First, Georgia has killed a dozen of internationally mandated Russian peacekeepers.
    Second, Georgia is allegedly killing hundreds of civilians. Preventing a genocide is a generally recognized justification for intervention. Of course, it’s only an excuse, but it was very stupid of Saakashvili to give Russia such excuse.

  29. First, Georgia has killed a dozen of internationally mandated Russian peacekeepers.

    proof?


    Second, Georgia is allegedly killing hundreds of civilians. Preventing a genocide is a generally recognized justification for intervention. Of course, it’s only an excuse, but it was very stupid of Saakashvili to give Russia such excuse.

    again, proof? Civilians or rebels? 100s hardely qualify as genocide, who were the people allegedly killed and were they killed due to their ethnicity or their actions?

  30. Preventing a genocide is a generally recognized justification for intervention.

    TThis is clearly an invasion, not an Intervention.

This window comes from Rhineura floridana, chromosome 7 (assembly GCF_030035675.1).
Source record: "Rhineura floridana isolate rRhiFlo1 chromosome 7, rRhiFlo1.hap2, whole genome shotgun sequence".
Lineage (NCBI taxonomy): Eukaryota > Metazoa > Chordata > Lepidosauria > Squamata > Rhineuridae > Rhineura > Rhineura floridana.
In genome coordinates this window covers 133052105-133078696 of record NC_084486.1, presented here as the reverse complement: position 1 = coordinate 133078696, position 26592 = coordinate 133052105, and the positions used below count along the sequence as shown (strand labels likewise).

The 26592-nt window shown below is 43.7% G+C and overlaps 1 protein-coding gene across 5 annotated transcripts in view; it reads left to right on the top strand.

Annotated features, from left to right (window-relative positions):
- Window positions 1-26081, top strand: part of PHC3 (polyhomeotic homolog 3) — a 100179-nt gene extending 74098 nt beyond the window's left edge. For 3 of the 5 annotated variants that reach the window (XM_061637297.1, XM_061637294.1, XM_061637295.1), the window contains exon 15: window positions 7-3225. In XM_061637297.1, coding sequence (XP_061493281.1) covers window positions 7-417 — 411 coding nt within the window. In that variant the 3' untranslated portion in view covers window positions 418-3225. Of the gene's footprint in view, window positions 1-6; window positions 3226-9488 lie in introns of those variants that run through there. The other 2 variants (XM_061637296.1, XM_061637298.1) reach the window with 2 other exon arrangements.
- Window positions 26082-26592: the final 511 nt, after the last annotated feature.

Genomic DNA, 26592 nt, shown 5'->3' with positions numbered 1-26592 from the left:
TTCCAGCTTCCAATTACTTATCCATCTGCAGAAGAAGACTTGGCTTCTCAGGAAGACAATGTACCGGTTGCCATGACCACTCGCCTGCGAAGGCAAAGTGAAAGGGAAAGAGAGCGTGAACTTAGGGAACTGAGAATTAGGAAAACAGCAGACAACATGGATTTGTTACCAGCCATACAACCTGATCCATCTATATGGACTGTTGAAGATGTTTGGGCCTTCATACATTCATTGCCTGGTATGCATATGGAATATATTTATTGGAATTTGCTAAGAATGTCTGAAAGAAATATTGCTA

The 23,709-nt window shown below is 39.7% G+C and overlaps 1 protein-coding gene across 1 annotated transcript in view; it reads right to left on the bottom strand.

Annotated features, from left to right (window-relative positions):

31. Russia has claimed the Georgian military “invaded” South Ossetia to seize control of its capital, Tskhinvali, but Georgian officials say South Ossetia has never ceased to be part of a sovereign Georgian Republic. Russia’s military says it has “liberated” the city from Georgian forces, while Georgia claims to remain in control of the breakaway capital.

    http://www.casavaria.com/cafesentido/2008/08/09/567/russia-georgia-tensions-intensify-as-jets-strike-georgian-town-civilians-killed/

    And the Georgians would be correct. Or is Russia prepared to say goodbye to Chechnya?

    Has Russia even mentioned genocide as the reason behind it’s invasion?

  32. again, proof? Civilians or rebels? 100s hardely qualify as genocide, who were the people allegedly killed and were they killed due to their ethnicity or their actions?

    Well, you can read all the news stories with all the numbers. Of course, you can argue that these numbers are biased, but so were the numbers justifying Kosovo intervention.
    Hundreds (in fact, about 2000), _is_ genocide, given the total size of the population. The number of civilians killed is getting close to 5% of all population — imagine 20 millions of Americans killed in two days.

    The people allegedly killed were citizens of South Ossetia’s capital, such as those who stayed in the hospital that Georgian’s forces destroyed. In short, Georgians pretty much leveled that whole city.